4. Oregon (12–6)


The Ducks bring back just 19% of the minutes from their Final Four team, but a pair of transfers (Elijah Brown and Paul White) and a highly regarded freshman (Troy Brown) will help them reload. Elijah Brown’s projected 15.2 points per game topped our projections of the top transfer scorers in 2017–18, while Troy Brown’s 12.1 landed 13th on our top 50 freshmen. The Ducks’ reinforcements should keep their offense strong, but the defense will see a bit of a drop-off, particularly after the departures of Jordan Bell and Chris Boucher.

5. Stanford (10–8)


The projected 32-team gap in our yet-to-be-released national rankings between the Ducks and Cardinal serves as a good representation of the cutoff between the top tier of the Pac-12 and the middle. With Reid Travis back, Stanford should be considerably improved after a 6–12 mark in league play in 2016–17, but like the teams below it, it doesn’t project to make our field of 64. That could change if its trio of incoming top-100 freshmen performs even better than expected; we see them combining for nearly 22 points and 13 rebounds per game.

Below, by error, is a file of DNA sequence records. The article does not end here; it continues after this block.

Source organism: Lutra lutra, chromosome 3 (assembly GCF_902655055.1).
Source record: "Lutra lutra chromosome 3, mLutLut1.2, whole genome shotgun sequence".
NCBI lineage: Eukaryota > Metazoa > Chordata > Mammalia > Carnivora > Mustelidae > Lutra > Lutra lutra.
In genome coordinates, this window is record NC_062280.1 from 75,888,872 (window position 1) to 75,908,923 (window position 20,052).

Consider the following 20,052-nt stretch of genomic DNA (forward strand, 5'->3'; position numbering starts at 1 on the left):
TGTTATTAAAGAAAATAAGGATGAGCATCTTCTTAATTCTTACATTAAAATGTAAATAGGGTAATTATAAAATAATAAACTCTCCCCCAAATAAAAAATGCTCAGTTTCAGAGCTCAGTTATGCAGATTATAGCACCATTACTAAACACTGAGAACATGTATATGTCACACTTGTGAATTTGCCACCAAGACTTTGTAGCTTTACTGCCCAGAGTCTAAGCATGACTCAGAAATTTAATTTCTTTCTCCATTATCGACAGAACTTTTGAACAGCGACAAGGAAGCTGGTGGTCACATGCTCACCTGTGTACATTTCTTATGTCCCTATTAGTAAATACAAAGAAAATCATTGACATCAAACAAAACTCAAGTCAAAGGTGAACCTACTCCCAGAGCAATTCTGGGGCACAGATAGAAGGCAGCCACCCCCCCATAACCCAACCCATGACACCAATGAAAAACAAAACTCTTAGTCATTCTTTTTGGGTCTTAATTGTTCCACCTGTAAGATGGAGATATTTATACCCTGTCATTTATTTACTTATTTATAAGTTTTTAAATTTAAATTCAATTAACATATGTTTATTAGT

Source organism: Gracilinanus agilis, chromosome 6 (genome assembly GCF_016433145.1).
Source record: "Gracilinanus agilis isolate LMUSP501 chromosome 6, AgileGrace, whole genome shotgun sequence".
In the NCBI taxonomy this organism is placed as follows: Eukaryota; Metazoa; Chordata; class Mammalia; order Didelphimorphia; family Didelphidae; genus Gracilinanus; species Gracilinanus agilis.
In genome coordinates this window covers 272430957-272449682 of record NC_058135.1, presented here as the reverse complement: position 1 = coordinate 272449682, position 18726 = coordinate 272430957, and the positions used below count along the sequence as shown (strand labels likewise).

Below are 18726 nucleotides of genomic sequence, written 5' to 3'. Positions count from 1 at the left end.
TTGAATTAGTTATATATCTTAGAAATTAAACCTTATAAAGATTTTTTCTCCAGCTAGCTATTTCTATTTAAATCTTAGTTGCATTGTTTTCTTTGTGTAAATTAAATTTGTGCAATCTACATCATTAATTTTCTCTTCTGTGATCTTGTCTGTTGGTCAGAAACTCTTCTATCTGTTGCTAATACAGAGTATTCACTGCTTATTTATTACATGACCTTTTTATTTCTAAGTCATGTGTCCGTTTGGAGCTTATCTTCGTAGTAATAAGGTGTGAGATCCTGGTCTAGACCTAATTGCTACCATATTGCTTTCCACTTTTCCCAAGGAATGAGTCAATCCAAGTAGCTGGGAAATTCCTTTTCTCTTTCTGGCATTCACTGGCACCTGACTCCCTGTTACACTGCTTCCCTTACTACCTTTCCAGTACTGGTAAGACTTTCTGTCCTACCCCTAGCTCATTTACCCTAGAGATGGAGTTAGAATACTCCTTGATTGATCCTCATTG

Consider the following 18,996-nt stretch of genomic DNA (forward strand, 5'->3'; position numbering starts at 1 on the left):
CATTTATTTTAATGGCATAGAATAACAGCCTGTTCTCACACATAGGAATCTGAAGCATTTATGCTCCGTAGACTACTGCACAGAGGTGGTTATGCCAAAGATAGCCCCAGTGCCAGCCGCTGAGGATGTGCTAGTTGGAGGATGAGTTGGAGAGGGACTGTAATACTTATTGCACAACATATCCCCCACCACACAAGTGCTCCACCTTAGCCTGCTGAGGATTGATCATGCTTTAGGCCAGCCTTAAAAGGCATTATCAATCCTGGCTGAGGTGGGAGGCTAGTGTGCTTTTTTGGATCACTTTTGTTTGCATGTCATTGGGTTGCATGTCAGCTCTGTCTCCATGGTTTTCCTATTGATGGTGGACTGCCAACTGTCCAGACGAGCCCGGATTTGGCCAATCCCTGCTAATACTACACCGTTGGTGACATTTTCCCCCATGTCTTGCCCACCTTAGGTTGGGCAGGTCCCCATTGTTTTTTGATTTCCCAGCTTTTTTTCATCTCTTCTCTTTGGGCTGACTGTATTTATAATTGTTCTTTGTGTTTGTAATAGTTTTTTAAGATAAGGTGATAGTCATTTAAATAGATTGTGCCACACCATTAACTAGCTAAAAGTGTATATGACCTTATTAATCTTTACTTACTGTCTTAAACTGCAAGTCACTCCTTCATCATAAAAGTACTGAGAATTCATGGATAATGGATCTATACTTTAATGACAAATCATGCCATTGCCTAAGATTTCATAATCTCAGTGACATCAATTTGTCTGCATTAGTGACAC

6. Utah (10–8)


The Utes are right on Stanford’s heels, but like the Cardinal, it will take some work to earn a trip to the NCAAs. Without Kyle Kuzma, Utah’s offense will likely take a step back, but this will be a veteran-laden team. We project senior forward David Collette to lead the team in scoring at 13.9 ppg and Long Beach State grad transfer Justin Bibbins to combine with junior Sedrick Barefield for nearly 24 points and 7.5 assists in the backcourt.

7. Arizona State (10–8)


The Sun Devils were held back last year by a weak defense, and while we see that situation improving, their D still projects outside our top 100. With senior backcourt duo Tra Holder and Shannon Evans back, the offense should be steady, despite the fact that our projections have the scoring averages of each dipping slightly. Meanwhile, a pair of top-80 freshmen in wing Kimani Lawrence and power forward Romello White are poised to make an immediate impact. Keep an eye out for 6' 7" Ohio State transfer Mickey Mitchell, who will be eligible in December and is known for his standout vision and passing.

8. Oregon State (7–11)